The Bank of Greenland was founded on 26 May 1967 by a number of Danish banks, during the era when Greenland was still a province of Denmark. The founding banks were Privatbanken, Danske Bank, Kjøbenhavns Handelsbank, and an organization of local banks, provincial and Copenhagen-based. Operations started in Nuuk on 1 July 1967, while local branches in Ilulissat, Sisimiut, and Qaqortoq followed in 1985, and in Maniitsoq in 1989.
On 8 June 1985 the bank merged with Nuna Bank (formerly Bikuben), with the capital of 120 million Danish krone (DKK), retaining the name of Grønlandsbanken, and becoming the only commercial bank in the country.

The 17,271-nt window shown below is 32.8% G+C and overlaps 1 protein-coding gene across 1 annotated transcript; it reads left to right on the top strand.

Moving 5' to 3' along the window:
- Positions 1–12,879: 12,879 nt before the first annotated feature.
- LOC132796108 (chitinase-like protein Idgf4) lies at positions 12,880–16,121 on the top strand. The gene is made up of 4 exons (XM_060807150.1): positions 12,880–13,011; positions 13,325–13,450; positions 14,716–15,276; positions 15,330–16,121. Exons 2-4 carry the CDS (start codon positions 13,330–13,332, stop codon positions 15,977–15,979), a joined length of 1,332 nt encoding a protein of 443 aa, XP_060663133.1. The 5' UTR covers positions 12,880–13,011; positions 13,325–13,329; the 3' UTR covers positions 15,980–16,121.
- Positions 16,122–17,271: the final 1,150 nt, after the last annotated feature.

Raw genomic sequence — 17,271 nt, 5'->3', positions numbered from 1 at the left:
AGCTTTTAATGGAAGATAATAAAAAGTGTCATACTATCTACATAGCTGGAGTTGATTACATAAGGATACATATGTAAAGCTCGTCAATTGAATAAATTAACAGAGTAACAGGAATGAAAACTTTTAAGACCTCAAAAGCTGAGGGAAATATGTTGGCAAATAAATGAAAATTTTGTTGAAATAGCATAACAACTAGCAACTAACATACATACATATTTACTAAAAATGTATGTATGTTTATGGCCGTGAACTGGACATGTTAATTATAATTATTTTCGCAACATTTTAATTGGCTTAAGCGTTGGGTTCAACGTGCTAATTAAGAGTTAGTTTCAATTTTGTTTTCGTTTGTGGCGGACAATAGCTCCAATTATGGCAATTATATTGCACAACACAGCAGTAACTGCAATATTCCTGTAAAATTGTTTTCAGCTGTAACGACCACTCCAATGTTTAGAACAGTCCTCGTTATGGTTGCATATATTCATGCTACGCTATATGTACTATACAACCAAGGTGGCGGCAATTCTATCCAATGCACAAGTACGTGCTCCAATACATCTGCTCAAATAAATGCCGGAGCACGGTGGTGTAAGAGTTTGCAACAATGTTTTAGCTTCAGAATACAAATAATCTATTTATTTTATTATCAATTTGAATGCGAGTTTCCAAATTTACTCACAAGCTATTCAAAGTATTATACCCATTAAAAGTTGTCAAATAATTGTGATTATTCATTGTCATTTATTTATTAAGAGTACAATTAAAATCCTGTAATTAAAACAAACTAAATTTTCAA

Later, the Bank Nordic, which has its headquarters on the Faroe Islands, established itself as a competitor with an office in Nuuk, Greenland (Bank Nordic also has offices in the Faroe Islands and Denmark).
The Bank of Greenland provides commercial services, as well as products and services for private customers such as loans, specialized and automated deposits, and property trading and administration. With 20,000 customers, the Bank of Greenland has branches in major towns in Greenland, while bank operations in small settlements are handled via the integrated Post Greenland offices in the Pilersuisoq all-purpose stores.